Now I know some of you are seeing the title of this post and thinking, “Isn’t it just something you put pills into?” And right you are, moreso than you know. Because while I am referring to a modern architectural feature all over the land of Israel, the pillboxes I am talking about also relate to what you’d see at a pharmacy. The pillboxes I’m talking about though are British pillboxes — military bunkers which you are sure to encounter on virtually any tour of Israel.

And while I am describing pillboxes, I’ll also tell you about another related structure from the same era that similarly dots this country: the Tegart fortress.

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A Short History of the Land of Israel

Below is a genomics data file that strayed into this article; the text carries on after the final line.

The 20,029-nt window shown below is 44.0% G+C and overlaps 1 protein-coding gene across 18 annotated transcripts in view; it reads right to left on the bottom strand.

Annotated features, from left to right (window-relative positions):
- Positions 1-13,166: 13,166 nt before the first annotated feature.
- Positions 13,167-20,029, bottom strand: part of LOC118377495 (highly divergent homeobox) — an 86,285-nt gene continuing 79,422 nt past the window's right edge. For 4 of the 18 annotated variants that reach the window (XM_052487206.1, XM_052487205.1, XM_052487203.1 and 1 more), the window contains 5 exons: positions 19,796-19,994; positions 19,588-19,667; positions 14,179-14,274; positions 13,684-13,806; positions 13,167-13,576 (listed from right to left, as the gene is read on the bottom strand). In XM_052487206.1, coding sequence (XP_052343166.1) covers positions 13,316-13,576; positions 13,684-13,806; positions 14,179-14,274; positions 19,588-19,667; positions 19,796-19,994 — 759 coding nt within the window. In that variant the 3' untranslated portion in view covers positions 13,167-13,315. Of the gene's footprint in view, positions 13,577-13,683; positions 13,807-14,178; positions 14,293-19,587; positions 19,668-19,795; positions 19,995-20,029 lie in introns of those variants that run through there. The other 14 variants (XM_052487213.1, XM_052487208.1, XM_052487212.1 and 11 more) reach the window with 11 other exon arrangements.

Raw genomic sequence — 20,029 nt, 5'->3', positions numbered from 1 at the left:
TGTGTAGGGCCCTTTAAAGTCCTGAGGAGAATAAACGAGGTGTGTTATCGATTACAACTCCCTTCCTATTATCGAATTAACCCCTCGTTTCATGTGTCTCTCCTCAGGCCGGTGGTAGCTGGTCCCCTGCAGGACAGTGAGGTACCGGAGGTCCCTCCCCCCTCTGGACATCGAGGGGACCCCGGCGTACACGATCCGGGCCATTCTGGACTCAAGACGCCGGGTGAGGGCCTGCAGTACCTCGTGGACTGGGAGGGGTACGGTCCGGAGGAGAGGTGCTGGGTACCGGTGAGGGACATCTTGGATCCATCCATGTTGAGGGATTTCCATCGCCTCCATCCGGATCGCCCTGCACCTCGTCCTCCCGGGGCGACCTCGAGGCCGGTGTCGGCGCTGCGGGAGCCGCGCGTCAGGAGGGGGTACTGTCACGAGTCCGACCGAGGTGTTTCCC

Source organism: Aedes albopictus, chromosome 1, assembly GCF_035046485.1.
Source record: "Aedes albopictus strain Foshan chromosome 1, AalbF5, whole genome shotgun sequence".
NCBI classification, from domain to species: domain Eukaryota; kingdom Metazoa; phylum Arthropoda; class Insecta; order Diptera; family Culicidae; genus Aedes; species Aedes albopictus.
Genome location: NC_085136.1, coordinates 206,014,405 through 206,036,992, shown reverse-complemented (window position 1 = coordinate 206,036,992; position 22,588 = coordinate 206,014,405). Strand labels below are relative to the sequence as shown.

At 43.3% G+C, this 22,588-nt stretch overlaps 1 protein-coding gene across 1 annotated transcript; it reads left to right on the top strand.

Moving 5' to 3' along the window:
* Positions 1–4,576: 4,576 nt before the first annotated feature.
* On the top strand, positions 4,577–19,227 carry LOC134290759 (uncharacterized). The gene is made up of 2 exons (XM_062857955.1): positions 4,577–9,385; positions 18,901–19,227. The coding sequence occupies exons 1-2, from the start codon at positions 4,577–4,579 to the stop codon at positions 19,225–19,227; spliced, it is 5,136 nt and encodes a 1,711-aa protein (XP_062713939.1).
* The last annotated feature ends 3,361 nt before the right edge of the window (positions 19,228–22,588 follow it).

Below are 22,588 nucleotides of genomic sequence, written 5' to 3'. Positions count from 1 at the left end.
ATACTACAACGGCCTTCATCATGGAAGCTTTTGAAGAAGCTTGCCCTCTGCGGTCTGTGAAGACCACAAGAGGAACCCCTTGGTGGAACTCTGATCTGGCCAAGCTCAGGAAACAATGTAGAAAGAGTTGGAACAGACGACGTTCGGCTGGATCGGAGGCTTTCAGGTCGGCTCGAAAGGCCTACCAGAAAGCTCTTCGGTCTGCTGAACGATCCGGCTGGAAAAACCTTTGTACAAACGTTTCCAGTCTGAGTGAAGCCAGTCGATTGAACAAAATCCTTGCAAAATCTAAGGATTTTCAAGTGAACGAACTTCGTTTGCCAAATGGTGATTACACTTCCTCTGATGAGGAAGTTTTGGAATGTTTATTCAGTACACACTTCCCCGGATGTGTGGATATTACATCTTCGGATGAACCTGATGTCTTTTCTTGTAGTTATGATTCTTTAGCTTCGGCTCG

A piece of Edomite glass (C 2100 years old) that I found on a dig in Beit Guvrin.

Last week’s and this week’s classes have both dealt with general overviews to the land of Israel, dealing with such things as roads, borders, broad history, and the like. I’ll break down some of the other information in a future post, but I thought it might be helpful for me to give you a brief history of the different periods of history that we encounter here. This way, if I later refer to something as taking place in a certain period, I can refer you back to this brief overview!

Some of these are broad eras that apply to all of civilization, and others are specific to this location. The latter is the case the more modern we get. Also, in some cases, the period may start at different times in different parts of the world. (For example, Muslim period begins at different times in different parts of this area, depending on when the Muslims conquered various lands.)